And Washington's history of backing Saddam Hussein cannot be forgotten. While Iraq's military did not use its available chemical or biological weapons (originally built from materials provided by Western arms exporters) during Desert Storm, it did use chemical weapons against Kurdish civilians during the Iran-Iraq war of the 1980s. At that time, the United States made no serious protest, allowed the gassing to go on, and continued providing Hussein with crucial military intelligence to bolster Baghdad against Tehran.

Such double standards continue to isolate the United States from its allies, and even more dramatically from countries in the global South.

In the Middle East, the much-vaunted coalition that stormed the desert fell apart long ago. With anger exploding in the Arab streets at continued U.S. backing for Israeli settlements, Arab governments have little interest in joining a U.S. military buildup against Iraq. Clinton's decision to send the aircraft carrier George Washington to join the Nimitz in the Gulf reflected Pentagon unease over the refusal of ostensible allies Turkey and Saudi Arabia to allow any military raids against Iraq from their territories.

U.S. policy toward Iraq must be completely redrawn. Washington should reject unilateral military action and commit to real multilateral decision-making, in which risk assessments and policy decisions reflect actual international consensus, not simply the power of U.S. pressure. Iraq policy should be only one component of a much wider diplomatic and political initiative aimed at a serious new international arms control regime, one paying particular attention to arms exporting nations. That means a stringently enforced international campaign to stop the production and export of all components that can be used for weapons of mass destruction.

As the most powerful nation on earth, the United States should take the lead in calling for wide-ranging arms control measures. These should include implementing unilaterally at first, if necessary, the long violated sections of the Nuclear Non-Proliferation Treaty mandating nuclear disarmament by the Big Five nuclear powers.

Washington should support reinforced U.N. efforts to establish a no-exception nuclear-free and weapons-of-mass-destruction-free zone across the arms-bloated Middle East.

The Senate also should immediately ratify the Chemical Weapons Treaty, allowing unobstructed international inspection of U.S. chemical weapons facilities. Washington should stop claiming, as Sen. Jesse Helms and others do, the right to deny inspectors access to "high security" sites - ironically the exact privilege that Saddam Hussein is demanding for Iraq.

At the United Nations, the Security Council should acknowledge that Resolution 687's brutal blunt instrument economic sanctions have failed. A new resolution should be drafted, after comprehensive consultations with the General Assembly's First (Disarmament) Committee and especially with the Arab Group of the Assembly.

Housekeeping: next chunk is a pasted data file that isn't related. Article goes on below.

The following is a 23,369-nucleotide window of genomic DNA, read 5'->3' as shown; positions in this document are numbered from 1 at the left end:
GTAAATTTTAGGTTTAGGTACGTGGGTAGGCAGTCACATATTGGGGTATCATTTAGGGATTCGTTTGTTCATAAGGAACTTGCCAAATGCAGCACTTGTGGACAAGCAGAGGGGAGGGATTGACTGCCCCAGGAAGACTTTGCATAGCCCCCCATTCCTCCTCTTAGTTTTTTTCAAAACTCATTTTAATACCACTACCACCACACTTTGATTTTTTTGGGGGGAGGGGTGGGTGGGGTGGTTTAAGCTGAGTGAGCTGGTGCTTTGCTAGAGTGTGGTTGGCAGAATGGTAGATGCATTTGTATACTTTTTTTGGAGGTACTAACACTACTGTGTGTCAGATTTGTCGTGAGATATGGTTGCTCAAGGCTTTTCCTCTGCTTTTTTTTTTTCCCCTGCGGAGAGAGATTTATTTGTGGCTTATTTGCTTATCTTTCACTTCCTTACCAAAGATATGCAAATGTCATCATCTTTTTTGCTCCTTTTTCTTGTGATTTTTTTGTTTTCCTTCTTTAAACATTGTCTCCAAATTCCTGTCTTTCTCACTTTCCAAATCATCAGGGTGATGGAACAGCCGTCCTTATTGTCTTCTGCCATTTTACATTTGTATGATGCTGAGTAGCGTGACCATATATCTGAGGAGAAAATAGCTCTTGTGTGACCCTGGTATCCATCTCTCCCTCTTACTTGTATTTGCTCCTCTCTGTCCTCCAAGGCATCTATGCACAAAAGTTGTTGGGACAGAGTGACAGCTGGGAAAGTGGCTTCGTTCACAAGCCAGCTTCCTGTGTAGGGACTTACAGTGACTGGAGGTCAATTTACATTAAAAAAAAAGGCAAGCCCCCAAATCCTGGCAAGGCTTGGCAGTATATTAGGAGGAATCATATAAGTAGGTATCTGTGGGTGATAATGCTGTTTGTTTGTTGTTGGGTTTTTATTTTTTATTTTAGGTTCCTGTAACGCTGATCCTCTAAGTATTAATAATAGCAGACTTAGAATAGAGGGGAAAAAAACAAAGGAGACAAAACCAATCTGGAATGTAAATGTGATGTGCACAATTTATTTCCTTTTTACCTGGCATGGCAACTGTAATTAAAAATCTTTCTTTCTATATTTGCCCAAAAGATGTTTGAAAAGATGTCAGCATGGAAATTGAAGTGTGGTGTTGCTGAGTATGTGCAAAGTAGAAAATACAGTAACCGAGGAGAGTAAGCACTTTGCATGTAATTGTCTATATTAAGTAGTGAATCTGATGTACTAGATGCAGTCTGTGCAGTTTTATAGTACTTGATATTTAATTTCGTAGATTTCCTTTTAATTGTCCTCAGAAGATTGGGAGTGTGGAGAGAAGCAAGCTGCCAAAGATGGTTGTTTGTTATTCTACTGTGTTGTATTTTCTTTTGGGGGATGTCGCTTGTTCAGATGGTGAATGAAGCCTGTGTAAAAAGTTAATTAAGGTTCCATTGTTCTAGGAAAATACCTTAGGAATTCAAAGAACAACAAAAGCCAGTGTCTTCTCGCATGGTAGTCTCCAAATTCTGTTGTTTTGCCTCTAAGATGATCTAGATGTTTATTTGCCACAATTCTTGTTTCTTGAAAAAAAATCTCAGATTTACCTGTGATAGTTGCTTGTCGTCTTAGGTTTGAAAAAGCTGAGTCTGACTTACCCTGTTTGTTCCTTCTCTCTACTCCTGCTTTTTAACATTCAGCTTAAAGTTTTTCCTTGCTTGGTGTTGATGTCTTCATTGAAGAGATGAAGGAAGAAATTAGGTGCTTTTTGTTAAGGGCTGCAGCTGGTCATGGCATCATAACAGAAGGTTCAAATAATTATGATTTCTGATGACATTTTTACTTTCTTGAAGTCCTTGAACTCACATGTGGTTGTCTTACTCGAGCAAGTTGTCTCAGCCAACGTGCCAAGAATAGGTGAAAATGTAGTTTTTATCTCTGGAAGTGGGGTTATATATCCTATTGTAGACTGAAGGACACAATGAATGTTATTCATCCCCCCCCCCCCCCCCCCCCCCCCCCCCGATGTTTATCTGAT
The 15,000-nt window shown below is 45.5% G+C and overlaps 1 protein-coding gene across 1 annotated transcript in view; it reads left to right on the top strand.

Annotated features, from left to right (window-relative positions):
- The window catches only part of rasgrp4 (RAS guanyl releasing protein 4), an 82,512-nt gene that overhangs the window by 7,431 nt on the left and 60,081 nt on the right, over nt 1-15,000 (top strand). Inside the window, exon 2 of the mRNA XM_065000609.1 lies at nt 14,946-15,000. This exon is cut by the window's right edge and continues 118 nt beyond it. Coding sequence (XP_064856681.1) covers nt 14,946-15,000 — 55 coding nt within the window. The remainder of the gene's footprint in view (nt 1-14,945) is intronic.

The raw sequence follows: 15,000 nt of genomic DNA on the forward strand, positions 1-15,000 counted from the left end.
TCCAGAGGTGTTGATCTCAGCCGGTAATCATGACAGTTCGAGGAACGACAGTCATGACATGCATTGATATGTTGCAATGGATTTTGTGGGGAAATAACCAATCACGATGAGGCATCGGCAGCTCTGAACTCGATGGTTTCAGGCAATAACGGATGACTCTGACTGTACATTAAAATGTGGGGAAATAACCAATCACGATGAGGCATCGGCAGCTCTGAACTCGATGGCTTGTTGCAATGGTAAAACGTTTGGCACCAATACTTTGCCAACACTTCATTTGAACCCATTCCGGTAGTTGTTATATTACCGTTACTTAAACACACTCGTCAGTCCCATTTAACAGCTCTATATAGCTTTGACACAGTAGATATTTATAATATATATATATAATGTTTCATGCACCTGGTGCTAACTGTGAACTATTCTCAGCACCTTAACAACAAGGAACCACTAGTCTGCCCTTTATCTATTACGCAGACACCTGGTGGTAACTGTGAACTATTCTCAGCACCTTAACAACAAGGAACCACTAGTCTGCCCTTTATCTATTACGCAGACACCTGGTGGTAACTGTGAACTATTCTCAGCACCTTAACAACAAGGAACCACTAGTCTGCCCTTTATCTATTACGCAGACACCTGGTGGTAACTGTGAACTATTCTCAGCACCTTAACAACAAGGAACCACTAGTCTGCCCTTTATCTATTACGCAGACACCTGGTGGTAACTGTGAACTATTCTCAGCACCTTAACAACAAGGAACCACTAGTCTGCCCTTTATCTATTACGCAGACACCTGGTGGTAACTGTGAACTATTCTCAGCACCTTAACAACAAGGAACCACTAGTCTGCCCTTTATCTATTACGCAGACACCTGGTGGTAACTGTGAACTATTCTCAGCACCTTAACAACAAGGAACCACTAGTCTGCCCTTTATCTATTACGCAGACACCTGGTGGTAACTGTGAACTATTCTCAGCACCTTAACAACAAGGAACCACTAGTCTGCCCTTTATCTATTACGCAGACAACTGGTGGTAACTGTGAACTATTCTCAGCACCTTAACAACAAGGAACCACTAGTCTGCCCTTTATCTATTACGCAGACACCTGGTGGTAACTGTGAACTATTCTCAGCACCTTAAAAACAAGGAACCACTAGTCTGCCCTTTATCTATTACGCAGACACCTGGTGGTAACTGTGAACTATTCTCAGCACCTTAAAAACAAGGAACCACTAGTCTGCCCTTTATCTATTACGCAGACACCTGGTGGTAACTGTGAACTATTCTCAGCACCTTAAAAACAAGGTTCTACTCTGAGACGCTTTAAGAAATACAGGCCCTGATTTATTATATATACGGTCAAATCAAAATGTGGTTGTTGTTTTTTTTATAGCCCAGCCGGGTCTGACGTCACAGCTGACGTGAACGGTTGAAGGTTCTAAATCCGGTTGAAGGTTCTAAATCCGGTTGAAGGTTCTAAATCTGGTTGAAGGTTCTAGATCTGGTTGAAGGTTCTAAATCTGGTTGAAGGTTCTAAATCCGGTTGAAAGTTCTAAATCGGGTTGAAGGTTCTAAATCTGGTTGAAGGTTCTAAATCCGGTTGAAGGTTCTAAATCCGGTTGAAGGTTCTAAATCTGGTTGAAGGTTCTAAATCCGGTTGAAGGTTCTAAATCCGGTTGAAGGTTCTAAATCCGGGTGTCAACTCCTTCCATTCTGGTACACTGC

The United States should endorse the U.N. charter's preference for regional diplomatic solutions, the League of Arab States should be involved as a major diplomatic player. The tight arms embargo should remain in place, but the oil sanctions should be lifted, allowing Iraq to purchase nonmilitary goods for civilian use. Reimposition of the type of crippling economic sanctions devastating the civilian population must not be used as a threat to ensure compliance with a weapons inspection or other arms )) control program. Other persuasions must be found.

While continuing U.N. weapons inspections in Iraq, the new mandate should include a detailed set of criteria Baghdad must meet to end the monitoring. Washington should state unequivocal support for the specific terms of the U.N. resolution, and should stop moving the goal posts, thereby undermining U.N. decisions and Saddam Hussein's incentives to comply. Additional sanctions against Iraq's military leaders and not its civilian population, might include international travel bans on all officials involved in efforts to purchase restricted weapons-related goods, and freezing overseas accounts held by Iraqi military officials.

At the same time, the new U.N. resolution should include a broader monitoring program to track all components for weapons of mass destruction being produced, stockpiled, imported, or exported by all countries. Concerns about Iraq must be put in context.

Many terrible governments are in the world, some armed and supported by the United States and far more powerful than Iraq today. Some are militarized and repressive, occupy other nations' lands and are consistent violators of human rights.

Some, believing themselves threatened by existing regional or global nuclear powers, turn to chemical and biological weapons, which are often called the poor countries' nuclear weapons (though rich countries hold the biggest arsenals). All these potential threats must be recognized and addressed politically, by reducing or eliminating the nuclear arsenals that endanger such terrible responses. Iraq is only part to a global problem.

Phyllis Bennis is a fellow at the Institute for Policy Studies and co-editor of "Beyond the Storm: A Gulf Crisis Reader."

Pub Date: 12/07/97